Imagine a platform that automatically collects the “digital exhaust” of your employees and builds a skills profile as they do their daily jobs, pulling keywords and relationships from enterprise systems like collaboration hubs, project management, learning and career planning systems. Employees could further extend their “storefront” with additional skills, interests, and CVs. As people are staffed to projects and deliver work, this technology can learn which matches were more (or less) successful, and continuously modify the algorithm to improve future searches, helping resource managers find the ideal talent at the click of a button.
The search algorithm could even pick up indirect correlations that indicate project success. For example, a candidate with deep analytical business intelligence experience might be a good match for machine learning projects, since other people with that skillset have been successful in the past. This could also be done in a way that aligns sales and technical jargon – for example, the system could recognise that when a salesperson is asking for an expert who has experience “building sandboxes,” it will find a consultant with ‘prototyping’ experience.
This technology could also actively alert employees about project roles that match their skills, interests, location, and availability so they can self-bid and ensure they get on interesting projects. For example, if a consultant is going to be rolling off a project in the next two weeks, the system could identify their new availability and start proposing new matching assignments for consideration.
Intelligent resource management can then be taken a step further, into process automation and guidance. One automation scenario being evaluated within SAP involves simple resource requests. In this scenario, the system identifies matching resources and either sends for approval or creates the booking automatically. This could remove a lot of the day-to-day transactional load from resource managers, leaving them free to focus on more complex staffing requirements.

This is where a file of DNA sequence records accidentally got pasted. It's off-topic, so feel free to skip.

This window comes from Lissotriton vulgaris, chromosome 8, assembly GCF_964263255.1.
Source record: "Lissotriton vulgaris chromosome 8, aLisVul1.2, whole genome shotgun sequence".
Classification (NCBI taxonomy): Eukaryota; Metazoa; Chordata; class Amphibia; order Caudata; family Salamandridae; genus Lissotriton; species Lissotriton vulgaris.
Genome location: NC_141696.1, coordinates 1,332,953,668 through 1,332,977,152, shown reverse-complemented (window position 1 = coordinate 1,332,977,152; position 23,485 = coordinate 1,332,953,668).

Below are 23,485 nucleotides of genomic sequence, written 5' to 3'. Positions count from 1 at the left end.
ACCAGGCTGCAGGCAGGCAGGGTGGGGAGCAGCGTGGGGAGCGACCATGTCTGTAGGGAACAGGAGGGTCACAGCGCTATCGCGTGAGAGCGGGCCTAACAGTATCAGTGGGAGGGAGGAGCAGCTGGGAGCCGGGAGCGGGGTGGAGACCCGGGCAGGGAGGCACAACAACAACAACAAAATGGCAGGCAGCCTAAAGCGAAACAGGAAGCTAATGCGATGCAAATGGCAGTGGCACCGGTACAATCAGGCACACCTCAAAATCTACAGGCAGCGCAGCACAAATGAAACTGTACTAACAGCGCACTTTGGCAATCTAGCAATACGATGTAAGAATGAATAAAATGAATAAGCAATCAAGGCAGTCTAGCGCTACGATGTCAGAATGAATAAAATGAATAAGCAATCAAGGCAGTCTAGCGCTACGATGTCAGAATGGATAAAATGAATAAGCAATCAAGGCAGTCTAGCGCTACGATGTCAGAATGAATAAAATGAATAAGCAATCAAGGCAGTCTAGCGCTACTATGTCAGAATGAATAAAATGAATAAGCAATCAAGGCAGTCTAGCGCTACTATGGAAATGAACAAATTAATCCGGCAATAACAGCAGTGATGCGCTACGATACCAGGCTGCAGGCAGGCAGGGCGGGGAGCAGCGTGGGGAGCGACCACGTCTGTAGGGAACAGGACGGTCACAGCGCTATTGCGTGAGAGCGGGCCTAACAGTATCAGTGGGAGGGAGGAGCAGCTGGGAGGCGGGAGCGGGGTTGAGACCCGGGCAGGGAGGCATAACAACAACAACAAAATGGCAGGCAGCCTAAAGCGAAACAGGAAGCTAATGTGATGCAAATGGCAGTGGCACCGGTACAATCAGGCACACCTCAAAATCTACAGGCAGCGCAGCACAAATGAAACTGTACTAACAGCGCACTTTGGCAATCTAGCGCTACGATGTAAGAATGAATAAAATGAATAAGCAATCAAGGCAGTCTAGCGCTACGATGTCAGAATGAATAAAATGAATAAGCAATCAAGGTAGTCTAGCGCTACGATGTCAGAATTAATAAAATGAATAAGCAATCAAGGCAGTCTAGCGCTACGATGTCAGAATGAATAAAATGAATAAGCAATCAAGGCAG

Getting started on an intelligent future
In time, this technology could go beyond simply finding the best people to staff onto a project, and into the realm of uncovering real business insights that help with long-term activities like hiring and subcontracting. For example, predictive intelligence could identify likely skills gaps for an upcoming project and alert hiring and sourcing managers to initiate the relevant recruiting processes.
The good news is that a range of new technologies are already in place that can help professional services firms embed intelligence into their resource management processes. For example, I’m working with customers to co-innovate intelligent resource management prototypes that work with standard resource management applications. For businesses seeking to reap the benefits of intelligent resource management in the digital workplace, the time is now to get started.
Find out more about how intelligent technologies can help professional services firms outrun their competition in my previous blog: Why Growing Professional Services Businesses Should Compete With Intelligent Technologies.